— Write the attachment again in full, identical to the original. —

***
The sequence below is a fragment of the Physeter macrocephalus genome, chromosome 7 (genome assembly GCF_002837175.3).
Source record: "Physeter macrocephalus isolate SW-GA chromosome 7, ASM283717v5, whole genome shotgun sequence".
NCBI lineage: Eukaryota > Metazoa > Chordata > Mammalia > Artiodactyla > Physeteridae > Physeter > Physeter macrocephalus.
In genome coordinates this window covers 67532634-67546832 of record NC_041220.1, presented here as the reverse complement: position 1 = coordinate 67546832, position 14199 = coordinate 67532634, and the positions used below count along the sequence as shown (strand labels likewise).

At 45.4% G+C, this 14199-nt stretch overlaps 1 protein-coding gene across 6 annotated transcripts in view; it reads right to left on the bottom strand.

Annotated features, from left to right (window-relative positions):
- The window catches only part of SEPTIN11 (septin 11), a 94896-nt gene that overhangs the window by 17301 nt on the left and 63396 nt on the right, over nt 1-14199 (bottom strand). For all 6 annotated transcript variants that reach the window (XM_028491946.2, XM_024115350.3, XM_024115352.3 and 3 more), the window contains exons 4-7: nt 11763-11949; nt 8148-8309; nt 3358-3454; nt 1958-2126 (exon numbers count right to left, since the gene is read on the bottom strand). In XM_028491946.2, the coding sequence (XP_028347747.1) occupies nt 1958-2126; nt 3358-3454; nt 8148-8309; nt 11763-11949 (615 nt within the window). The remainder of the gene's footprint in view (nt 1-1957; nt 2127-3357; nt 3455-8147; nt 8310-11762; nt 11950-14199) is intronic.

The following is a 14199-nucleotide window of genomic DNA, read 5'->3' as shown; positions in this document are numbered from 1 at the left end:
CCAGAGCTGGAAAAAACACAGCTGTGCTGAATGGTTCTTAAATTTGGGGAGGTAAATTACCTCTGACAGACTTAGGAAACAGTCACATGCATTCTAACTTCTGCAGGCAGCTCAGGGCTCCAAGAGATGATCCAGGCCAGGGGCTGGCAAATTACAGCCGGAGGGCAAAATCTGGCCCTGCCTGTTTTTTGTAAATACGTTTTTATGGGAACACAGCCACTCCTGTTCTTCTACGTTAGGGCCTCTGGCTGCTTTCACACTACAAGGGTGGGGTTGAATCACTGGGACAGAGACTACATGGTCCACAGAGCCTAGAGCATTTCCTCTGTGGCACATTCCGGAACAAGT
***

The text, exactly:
The sequence below is a fragment of the Physeter macrocephalus genome, chromosome 7 (genome assembly GCF_002837175.3).
Source record: "Physeter macrocephalus isolate SW-GA chromosome 7, ASM283717v5, whole genome shotgun sequence".
NCBI lineage: Eukaryota > Metazoa > Chordata > Mammalia > Artiodactyla > Physeteridae > Physeter > Physeter macrocephalus.
In genome coordinates this window covers 67532634-67546832 of record NC_041220.1, presented here as the reverse complement: position 1 = coordinate 67546832, position 14199 = coordinate 67532634, and the positions used below count along the sequence as shown (strand labels likewise).

At 45.4% G+C, this 14199-nt stretch overlaps 1 protein-coding gene across 6 annotated transcripts in view; it reads right to left on the bottom strand.

Annotated features, from left to right (window-relative positions):
- The window catches only part of SEPTIN11 (septin 11), a 94896-nt gene that overhangs the window by 17301 nt on the left and 63396 nt on the right, over nt 1-14199 (bottom strand). For all 6 annotated transcript variants that reach the window (XM_028491946.2, XM_024115350.3, XM_024115352.3 and 3 more), the window contains exons 4-7: nt 11763-11949; nt 8148-8309; nt 3358-3454; nt 1958-2126 (exon numbers count right to left, since the gene is read on the bottom strand). In XM_028491946.2, the coding sequence (XP_028347747.1) occupies nt 1958-2126; nt 3358-3454; nt 8148-8309; nt 11763-11949 (615 nt within the window). The remainder of the gene's footprint in view (nt 1-1957; nt 2127-3357; nt 3455-8147; nt 8310-11762; nt 11950-14199) is intronic.

The following is a 14199-nucleotide window of genomic DNA, read 5'->3' as shown; positions in this document are numbered from 1 at the left end:
CCAGAGCTGGAAAAAACACAGCTGTGCTGAATGGTTCTTAAATTTGGGGAGGTAAATTACCTCTGACAGACTTAGGAAACAGTCACATGCATTCTAACTTCTGCAGGCAGCTCAGGGCTCCAAGAGATGATCCAGGCCAGGGGCTGGCAAATTACAGCCGGAGGGCAAAATCTGGCCCTGCCTGTTTTTTGTAAATACGTTTTTATGGGAACACAGCCACTCCTGTTCTTCTACGTTAGGGCCTCTGGCTGCTTTCACACTACAAGGGTGGGGTTGAATCACTGGGACAGAGACTACATGGTCCACAGAGCCTAGAGCATTTCCTCTGTGGCACATTCCGGAACAAGT